Interestingly, when my GC friend and I met in one of our barkada meet-ups, he stated he was worn out by how GC his students where and that he had an inkling of how his former teachers must have felt (karma?). When I asked him whether he recalled how much he learned in college, he just shrugged and laughed.


REFERENCES (2010). Are Traditional Grades a Thing of the Past? Retrieved from

Surgenor, P. (2010). Teaching Toolkit: Effect of Assessment on Learning. UCD Teaching and Learning Resources. Retrieved from

Weaver, B. (2018). Formal vs. Informal Assessments: An overview of the two general categories of assessments. Scholastic. Retrieved from

Assessing Assessment

For someone who has been a student for more than a decade, it is interesting to look back and see how much I have been subject to different types of assessment for different subjects, classes, and courses without even realizing that their importance and purpose  in the teaching-learning process. For a lifelong learner like me, it is enlightening to know that educators must have an idea of why and what type of assessments they will use, but at the same time it is horrifying to know that most teachers don’t know that these exist in the first place.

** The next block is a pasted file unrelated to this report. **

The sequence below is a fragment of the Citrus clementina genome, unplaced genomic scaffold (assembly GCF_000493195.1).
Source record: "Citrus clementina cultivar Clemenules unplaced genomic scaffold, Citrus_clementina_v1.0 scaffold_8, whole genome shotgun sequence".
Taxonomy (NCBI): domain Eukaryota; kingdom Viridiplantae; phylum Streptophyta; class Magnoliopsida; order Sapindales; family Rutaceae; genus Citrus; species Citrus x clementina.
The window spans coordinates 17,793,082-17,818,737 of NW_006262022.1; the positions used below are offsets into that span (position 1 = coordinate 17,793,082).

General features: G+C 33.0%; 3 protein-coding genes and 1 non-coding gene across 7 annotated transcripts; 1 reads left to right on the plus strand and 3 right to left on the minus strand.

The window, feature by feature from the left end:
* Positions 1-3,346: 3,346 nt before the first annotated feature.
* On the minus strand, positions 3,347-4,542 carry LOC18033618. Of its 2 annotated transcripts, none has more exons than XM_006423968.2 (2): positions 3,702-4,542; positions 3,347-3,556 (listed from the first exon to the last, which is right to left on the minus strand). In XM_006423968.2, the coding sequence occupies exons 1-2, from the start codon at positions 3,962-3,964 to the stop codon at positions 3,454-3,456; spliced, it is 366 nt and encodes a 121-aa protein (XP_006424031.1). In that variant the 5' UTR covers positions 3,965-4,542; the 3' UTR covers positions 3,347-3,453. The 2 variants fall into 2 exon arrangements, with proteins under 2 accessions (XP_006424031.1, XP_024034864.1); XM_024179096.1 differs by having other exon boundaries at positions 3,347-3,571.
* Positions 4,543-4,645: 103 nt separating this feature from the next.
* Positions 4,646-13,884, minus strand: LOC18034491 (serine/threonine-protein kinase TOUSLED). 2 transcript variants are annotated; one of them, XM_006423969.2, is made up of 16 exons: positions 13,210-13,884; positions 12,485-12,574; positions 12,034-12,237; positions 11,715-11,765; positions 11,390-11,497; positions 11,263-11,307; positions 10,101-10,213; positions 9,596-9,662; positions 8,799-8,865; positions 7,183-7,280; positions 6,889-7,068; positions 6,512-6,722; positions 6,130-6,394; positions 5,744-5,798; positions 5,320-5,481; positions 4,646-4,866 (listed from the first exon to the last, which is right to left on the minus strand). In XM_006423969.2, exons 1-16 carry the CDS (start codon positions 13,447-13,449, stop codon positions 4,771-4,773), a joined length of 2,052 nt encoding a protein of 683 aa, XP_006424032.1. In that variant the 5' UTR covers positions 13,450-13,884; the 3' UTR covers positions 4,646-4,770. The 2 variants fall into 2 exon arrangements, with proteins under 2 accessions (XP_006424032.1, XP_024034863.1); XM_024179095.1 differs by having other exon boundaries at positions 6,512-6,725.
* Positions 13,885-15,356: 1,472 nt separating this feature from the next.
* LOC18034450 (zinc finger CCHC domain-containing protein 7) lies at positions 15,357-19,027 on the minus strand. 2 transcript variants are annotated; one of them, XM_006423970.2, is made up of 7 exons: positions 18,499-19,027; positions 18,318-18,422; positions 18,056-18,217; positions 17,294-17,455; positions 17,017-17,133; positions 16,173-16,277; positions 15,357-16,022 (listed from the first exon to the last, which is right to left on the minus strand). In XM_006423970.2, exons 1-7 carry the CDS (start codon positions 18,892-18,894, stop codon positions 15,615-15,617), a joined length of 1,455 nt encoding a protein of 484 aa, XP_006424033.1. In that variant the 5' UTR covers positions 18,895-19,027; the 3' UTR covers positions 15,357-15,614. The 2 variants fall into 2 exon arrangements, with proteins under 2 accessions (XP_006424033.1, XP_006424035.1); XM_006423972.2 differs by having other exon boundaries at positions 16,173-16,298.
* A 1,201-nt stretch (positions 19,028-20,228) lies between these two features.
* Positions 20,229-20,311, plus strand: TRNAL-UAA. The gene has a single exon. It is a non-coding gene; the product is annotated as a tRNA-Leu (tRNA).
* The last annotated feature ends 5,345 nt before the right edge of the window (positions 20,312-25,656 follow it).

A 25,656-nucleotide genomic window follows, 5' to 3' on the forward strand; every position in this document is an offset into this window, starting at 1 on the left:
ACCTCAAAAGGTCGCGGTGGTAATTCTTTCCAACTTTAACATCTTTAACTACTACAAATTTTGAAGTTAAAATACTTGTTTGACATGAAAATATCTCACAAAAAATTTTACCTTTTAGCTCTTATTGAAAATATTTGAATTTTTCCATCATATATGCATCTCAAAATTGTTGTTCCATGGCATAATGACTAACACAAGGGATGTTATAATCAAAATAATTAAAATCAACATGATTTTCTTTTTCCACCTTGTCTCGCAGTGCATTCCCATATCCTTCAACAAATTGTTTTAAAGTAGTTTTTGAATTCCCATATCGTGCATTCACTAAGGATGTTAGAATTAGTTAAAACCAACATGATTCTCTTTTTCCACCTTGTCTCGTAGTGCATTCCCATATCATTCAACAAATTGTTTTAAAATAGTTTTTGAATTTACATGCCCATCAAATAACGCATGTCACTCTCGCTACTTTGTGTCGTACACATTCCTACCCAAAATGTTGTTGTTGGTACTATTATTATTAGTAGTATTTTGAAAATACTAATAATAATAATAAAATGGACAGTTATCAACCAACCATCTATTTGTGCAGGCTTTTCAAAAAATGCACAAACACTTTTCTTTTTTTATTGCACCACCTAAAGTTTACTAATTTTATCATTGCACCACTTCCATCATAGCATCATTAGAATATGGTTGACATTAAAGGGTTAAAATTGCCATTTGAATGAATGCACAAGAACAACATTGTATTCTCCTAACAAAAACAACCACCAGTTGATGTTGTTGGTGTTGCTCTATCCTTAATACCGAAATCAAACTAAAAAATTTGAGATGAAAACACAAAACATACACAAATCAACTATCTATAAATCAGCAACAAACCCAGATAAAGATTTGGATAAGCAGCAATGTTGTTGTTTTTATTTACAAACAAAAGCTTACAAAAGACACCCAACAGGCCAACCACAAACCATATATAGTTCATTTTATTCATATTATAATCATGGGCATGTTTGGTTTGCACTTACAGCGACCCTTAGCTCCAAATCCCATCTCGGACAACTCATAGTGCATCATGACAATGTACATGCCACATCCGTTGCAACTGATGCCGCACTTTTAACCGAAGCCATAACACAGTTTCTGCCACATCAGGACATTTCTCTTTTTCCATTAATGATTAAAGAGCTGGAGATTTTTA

Assessment in the classroom is very much like the way we do assessment of ourselves vis-a-vis our own personal goals and objectives in life albeit informally: we determine the next steps we need to do in order to advance our learning (assessment for learning), we internally reflect and monitor our own learning as we live day-to-day (assessment as learning), and we produce a collection of achievements to inform people around us of our achievements in relation to our personal goals (assessment of learning). Of course, the difference lies in the fact that assessment in the classroom involves more than an individual and that different types of assessment have different end users – yet ultimately, it is the teacher or educator her/himself who has the ultimate responsibility to choose the appropriate methods of assessment for his/her students in alignment with learning goals and objectives.